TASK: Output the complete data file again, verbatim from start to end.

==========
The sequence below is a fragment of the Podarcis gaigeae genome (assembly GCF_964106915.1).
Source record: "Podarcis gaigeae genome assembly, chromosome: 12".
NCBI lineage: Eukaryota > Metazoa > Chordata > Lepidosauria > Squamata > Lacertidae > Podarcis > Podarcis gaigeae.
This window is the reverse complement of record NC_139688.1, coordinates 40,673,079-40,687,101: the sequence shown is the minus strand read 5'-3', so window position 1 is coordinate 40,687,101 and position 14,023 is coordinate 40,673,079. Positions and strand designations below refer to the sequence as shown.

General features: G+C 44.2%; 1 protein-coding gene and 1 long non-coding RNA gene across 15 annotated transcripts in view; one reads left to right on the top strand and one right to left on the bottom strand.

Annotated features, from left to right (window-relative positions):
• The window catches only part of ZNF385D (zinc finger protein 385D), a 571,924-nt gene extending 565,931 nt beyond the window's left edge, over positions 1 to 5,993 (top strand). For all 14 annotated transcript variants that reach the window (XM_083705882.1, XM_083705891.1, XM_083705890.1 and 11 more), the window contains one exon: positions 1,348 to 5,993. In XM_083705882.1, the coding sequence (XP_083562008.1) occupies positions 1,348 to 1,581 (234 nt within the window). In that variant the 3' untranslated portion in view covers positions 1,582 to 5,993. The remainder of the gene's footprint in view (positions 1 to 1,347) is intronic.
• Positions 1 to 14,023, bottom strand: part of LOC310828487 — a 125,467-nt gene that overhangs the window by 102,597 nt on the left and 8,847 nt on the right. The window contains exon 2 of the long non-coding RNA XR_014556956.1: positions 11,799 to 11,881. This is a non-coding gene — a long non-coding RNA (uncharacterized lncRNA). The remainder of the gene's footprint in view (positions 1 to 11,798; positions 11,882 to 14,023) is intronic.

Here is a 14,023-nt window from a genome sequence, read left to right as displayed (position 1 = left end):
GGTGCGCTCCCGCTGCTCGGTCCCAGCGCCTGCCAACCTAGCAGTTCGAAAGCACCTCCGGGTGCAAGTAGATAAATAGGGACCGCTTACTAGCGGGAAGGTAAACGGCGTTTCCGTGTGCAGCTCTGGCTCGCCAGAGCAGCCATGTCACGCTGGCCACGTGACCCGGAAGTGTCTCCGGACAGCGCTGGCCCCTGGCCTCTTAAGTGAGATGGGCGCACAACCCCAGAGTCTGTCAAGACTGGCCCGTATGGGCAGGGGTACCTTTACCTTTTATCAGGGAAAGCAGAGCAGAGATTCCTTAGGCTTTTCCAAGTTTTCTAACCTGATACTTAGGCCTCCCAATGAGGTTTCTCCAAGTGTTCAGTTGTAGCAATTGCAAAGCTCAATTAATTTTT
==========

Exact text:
The sequence below is a fragment of the Podarcis gaigeae genome (assembly GCF_964106915.1).
Source record: "Podarcis gaigeae genome assembly, chromosome: 12".
NCBI lineage: Eukaryota > Metazoa > Chordata > Lepidosauria > Squamata > Lacertidae > Podarcis > Podarcis gaigeae.
This window is the reverse complement of record NC_139688.1, coordinates 40,673,079-40,687,101: the sequence shown is the minus strand read 5'-3', so window position 1 is coordinate 40,687,101 and position 14,023 is coordinate 40,673,079. Positions and strand designations below refer to the sequence as shown.

General features: G+C 44.2%; 1 protein-coding gene and 1 long non-coding RNA gene across 15 annotated transcripts in view; one reads left to right on the top strand and one right to left on the bottom strand.

Annotated features, from left to right (window-relative positions):
• The window catches only part of ZNF385D (zinc finger protein 385D), a 571,924-nt gene extending 565,931 nt beyond the window's left edge, over positions 1 to 5,993 (top strand). For all 14 annotated transcript variants that reach the window (XM_083705882.1, XM_083705891.1, XM_083705890.1 and 11 more), the window contains one exon: positions 1,348 to 5,993. In XM_083705882.1, the coding sequence (XP_083562008.1) occupies positions 1,348 to 1,581 (234 nt within the window). In that variant the 3' untranslated portion in view covers positions 1,582 to 5,993. The remainder of the gene's footprint in view (positions 1 to 1,347) is intronic.
• Positions 1 to 14,023, bottom strand: part of LOC310828487 — a 125,467-nt gene that overhangs the window by 102,597 nt on the left and 8,847 nt on the right. The window contains exon 2 of the long non-coding RNA XR_014556956.1: positions 11,799 to 11,881. This is a non-coding gene — a long non-coding RNA (uncharacterized lncRNA). The remainder of the gene's footprint in view (positions 1 to 11,798; positions 11,882 to 14,023) is intronic.

Here is a 14,023-nt window from a genome sequence, read left to right as displayed (position 1 = left end):
GGTGCGCTCCCGCTGCTCGGTCCCAGCGCCTGCCAACCTAGCAGTTCGAAAGCACCTCCGGGTGCAAGTAGATAAATAGGGACCGCTTACTAGCGGGAAGGTAAACGGCGTTTCCGTGTGCAGCTCTGGCTCGCCAGAGCAGCCATGTCACGCTGGCCACGTGACCCGGAAGTGTCTCCGGACAGCGCTGGCCCCTGGCCTCTTAAGTGAGATGGGCGCACAACCCCAGAGTCTGTCAAGACTGGCCCGTATGGGCAGGGGTACCTTTACCTTTTATCAGGGAAAGCAGAGCAGAGATTCCTTAGGCTTTTCCAAGTTTTCTAACCTGATACTTAGGCCTCCCAATGAGGTTTCTCCAAGTGTTCAGTTGTAGCAATTGCAAAGCTCAATTAATTTTT